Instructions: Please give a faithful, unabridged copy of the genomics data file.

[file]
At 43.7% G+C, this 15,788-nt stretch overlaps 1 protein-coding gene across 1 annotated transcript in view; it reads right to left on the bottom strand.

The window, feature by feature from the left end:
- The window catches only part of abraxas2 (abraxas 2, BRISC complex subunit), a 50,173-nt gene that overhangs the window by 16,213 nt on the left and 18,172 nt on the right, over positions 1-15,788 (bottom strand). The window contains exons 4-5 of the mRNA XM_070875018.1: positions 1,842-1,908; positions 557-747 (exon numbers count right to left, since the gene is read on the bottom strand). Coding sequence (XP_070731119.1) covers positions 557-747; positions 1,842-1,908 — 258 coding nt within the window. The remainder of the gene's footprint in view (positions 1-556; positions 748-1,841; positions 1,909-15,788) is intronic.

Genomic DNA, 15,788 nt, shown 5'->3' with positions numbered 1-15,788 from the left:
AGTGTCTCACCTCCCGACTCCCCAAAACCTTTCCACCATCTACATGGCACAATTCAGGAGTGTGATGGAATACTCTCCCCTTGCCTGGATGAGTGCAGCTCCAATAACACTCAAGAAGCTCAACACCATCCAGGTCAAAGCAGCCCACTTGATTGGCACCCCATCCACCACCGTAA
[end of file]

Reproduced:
At 43.7% G+C, this 15,788-nt stretch overlaps 1 protein-coding gene across 1 annotated transcript in view; it reads right to left on the bottom strand.

The window, feature by feature from the left end:
- The window catches only part of abraxas2 (abraxas 2, BRISC complex subunit), a 50,173-nt gene that overhangs the window by 16,213 nt on the left and 18,172 nt on the right, over positions 1-15,788 (bottom strand). The window contains exons 4-5 of the mRNA XM_070875018.1: positions 1,842-1,908; positions 557-747 (exon numbers count right to left, since the gene is read on the bottom strand). Coding sequence (XP_070731119.1) covers positions 557-747; positions 1,842-1,908 — 258 coding nt within the window. The remainder of the gene's footprint in view (positions 1-556; positions 748-1,841; positions 1,909-15,788) is intronic.

Genomic DNA, 15,788 nt, shown 5'->3' with positions numbered 1-15,788 from the left:
AGTGTCTCACCTCCCGACTCCCCAAAACCTTTCCACCATCTACATGGCACAATTCAGGAGTGTGATGGAATACTCTCCCCTTGCCTGGATGAGTGCAGCTCCAATAACACTCAAGAAGCTCAACACCATCCAGGTCAAAGCAGCCCACTTGATTGGCACCCCATCCACCACCGTAA